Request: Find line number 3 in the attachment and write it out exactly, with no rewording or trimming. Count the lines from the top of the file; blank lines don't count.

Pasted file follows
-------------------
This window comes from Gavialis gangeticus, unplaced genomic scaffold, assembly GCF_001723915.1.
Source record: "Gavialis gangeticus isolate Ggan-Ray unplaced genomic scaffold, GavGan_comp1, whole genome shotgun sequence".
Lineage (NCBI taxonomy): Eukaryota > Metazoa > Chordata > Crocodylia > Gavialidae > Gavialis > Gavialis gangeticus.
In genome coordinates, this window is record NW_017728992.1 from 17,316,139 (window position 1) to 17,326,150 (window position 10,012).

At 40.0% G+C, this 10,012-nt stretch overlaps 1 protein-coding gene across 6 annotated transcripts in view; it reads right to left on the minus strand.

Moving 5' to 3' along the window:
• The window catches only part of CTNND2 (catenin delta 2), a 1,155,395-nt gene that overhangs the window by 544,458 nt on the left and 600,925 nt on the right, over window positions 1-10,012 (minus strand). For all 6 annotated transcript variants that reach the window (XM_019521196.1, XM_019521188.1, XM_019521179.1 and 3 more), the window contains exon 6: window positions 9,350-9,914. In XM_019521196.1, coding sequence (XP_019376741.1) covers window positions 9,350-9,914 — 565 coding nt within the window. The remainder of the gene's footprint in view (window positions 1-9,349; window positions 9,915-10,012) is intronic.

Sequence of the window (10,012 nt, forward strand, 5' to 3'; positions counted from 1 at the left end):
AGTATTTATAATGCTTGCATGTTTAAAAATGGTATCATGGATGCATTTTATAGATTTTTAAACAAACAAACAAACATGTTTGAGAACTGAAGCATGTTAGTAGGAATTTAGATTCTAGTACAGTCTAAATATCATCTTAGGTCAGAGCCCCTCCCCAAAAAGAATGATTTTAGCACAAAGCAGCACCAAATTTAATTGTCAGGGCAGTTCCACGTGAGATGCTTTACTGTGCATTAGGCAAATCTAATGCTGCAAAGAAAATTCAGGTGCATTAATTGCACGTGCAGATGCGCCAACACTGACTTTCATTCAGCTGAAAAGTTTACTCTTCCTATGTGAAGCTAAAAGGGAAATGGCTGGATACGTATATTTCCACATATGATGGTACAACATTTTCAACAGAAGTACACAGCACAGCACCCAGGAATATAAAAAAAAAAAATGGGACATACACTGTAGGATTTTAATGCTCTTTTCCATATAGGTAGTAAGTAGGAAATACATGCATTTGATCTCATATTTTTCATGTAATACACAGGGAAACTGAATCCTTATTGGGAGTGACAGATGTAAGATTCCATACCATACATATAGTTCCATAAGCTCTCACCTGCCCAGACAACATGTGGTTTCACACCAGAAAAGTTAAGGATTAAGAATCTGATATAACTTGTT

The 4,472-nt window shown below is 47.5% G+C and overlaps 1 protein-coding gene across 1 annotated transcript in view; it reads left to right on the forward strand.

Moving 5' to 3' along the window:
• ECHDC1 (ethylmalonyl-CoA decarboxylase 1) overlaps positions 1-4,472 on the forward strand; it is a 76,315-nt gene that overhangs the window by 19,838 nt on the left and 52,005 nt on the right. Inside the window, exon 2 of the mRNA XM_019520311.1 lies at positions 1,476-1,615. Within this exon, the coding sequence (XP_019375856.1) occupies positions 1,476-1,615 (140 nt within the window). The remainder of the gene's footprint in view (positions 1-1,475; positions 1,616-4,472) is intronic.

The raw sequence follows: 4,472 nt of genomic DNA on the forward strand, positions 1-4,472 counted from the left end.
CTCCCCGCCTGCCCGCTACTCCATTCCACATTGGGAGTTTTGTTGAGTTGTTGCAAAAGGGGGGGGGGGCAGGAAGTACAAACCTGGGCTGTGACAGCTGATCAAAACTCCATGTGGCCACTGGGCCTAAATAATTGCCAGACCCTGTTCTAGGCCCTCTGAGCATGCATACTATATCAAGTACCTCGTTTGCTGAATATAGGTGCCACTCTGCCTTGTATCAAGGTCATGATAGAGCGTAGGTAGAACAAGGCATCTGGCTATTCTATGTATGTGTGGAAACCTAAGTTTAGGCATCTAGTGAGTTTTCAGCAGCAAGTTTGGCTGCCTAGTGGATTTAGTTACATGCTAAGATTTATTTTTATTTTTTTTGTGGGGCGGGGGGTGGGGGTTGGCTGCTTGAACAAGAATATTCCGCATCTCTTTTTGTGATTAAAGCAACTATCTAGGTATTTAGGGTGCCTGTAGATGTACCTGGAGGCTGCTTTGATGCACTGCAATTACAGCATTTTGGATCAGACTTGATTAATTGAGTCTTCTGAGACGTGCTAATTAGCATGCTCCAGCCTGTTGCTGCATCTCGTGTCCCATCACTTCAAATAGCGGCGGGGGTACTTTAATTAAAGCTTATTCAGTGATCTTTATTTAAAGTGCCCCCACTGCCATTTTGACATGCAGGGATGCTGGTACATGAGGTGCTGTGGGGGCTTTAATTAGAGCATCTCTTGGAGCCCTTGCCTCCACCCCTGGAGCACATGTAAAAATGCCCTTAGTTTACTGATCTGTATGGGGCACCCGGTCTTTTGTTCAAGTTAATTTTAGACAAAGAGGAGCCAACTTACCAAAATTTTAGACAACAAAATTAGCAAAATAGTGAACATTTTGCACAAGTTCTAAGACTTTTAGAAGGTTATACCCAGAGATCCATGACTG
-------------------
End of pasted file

Lineage (NCBI taxonomy): Eukaryota > Metazoa > Chordata > Crocodylia > Gavialidae > Gavialis > Gavialis gangeticus.